|ERIC (HEIRICUS) OF AUXERRE|
Life. St. Eric (841-881?), a monk of St. Germain of Auxerre,
studied at Fulda, where he had for teacher Haimo, the successor of
Rhabanus, and afterwards at Ferrières, where Servatus Lupus, who
was also a disciple of Rhabanus, was at that time master. After
returning to Auxerre, Eric became master in the monastic school ot that
place, and under his guidance the school became one of the most
renowned in all France.
Sources. Hauréau  has shown that the marginal glosses
found in manuscript, No. 108, of the National Library of Paris are the
work of Eric. The manuscript contains the Categoriae Decem
(falsely attributed to St. Augustine), the Perihermenias of
Aristotle, the Isagoge of Porphyry, and several works of
Boethius. Naturally, therefore, the glosses added by Eric deal
almost exclusively with logical or dialectical problems. In addition
to this document, Hauréau mentions a poem by Eric on the life of
St. Germain, to which the author attached, as a marginal note, an
extract from Erigena's treatise De Divisione Naturae. The poem
is published by Migne, Patr. Lat., Vol. CXXIX.
 Op. cit., I, 785.
Eric affirms with Aristotle and Boethius that the concept is the image
of the object, while the word is the expression of the concept. "Rem
concipit intellectus, intellectum voces designant, voces autem litterae
significant." With regard to the universal (generic and specific)
concept, he expresses himself as follows:
Genus non praedicari (de animali) secundum rem (id est substantiam) sed
designativum esse nomen animalis quo designatur animal de pluribus
specie differentibus dici. Namque neque rationem animalis potest habere
genus, cum dicitur animal est substantia animata et sensibilis.
Similiter, neque species dicitur de homine secundum id quod significat,
sed juxta illud quod de numero differentibus praedicatur. 
 Quoted from the manuscript by Hauréau, op. cit., I,
This passage indicates a departure from the realistic view and a
leaning towards the nominalism which appeared in more definite form in
the eleventh century. In a similar spirit Eric accounts for the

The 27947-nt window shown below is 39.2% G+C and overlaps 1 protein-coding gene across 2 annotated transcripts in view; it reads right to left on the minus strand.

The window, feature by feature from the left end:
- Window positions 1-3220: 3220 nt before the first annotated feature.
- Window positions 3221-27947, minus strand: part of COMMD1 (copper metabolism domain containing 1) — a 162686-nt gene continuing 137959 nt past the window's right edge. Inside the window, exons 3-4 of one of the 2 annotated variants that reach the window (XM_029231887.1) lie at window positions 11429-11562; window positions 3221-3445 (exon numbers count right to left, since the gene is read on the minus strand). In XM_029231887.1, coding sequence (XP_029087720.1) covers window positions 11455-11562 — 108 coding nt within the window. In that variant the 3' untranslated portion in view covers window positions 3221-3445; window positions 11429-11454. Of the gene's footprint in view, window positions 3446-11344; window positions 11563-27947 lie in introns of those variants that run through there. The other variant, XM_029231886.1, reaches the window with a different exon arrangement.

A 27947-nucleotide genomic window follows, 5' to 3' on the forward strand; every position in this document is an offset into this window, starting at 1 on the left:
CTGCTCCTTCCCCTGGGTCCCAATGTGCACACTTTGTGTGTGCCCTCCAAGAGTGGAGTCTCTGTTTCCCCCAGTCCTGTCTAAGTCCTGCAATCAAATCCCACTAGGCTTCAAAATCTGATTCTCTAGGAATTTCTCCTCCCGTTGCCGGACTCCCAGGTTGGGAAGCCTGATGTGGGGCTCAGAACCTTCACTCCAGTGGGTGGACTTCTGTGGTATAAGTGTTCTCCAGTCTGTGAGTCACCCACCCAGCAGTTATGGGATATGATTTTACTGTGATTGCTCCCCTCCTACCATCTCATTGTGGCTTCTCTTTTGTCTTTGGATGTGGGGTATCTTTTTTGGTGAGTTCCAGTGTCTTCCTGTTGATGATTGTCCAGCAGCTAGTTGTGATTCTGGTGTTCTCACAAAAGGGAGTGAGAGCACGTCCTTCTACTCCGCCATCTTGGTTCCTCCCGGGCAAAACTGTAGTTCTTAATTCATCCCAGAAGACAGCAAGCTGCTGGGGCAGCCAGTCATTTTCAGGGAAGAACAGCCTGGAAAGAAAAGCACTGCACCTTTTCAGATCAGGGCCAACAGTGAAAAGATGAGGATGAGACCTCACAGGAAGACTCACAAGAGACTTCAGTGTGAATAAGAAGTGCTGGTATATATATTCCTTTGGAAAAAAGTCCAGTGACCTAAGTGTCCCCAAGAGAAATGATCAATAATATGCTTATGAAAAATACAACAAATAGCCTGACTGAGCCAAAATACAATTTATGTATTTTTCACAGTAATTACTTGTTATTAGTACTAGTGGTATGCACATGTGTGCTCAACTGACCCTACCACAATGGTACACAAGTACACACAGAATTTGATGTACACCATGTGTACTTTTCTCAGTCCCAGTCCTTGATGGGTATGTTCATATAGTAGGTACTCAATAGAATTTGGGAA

collocation of individual things in genera and species, and even in the
highest genus, ousia.  In Eric's glosses there are several
indications of an acquaintance with the writings of Erigena. His
doctrines may be described in general as a protest against the extreme
realism of his predecessor.
 Ibid., 194.
REMI OF AUXERRE
Life. St. Remi (Remigius) of Auxerre was a monk of the abbey of
St. Germain of Auxerre. He had for teacher Eric of Auxerre and Servatus
Lupus. After the death of Eric be taught at Auxerre, Rheims, and Paris.
At the last-mentioned school he had for disciple Otho of Cluny. He died
Sources. Besides a theological treatise entitled Enarrationes
in Psalmos, we possess Remi's Glosses on the grammatical
works of Priscian and Donatus and a dialectical commentary, entitled
Commentum Magistri Remigii super Librum Martiani Capellae de Nuptiis
Mercurii et Philologiae et super Septem Artes Liberales. As a
secondary source we have the biography of Otho of Cluny by the monk
 Cf. Hauréau, op. cit., I, 202.
From the commentary on Martianus Capella it appears that Remi attempted
to reconcile the extreme realism of Erigena with the anti-realism of
Eric. Martianus Capella had defined genus as "multarum formarum per
unum nomen complexio." Erigena, on the contrary, had defined it as
"multarum formarum substantialis unitas." The definition given by Remi
is evidently a compromise. "Genus est complexio, id est adlectio et
comprehensio, multarum formarum." 
 Ibid., 203.
Remi seems to have occupied himself with the problem of the world of
Ideas. The Ideas, he maintained, exist in an invisible sphere, hidden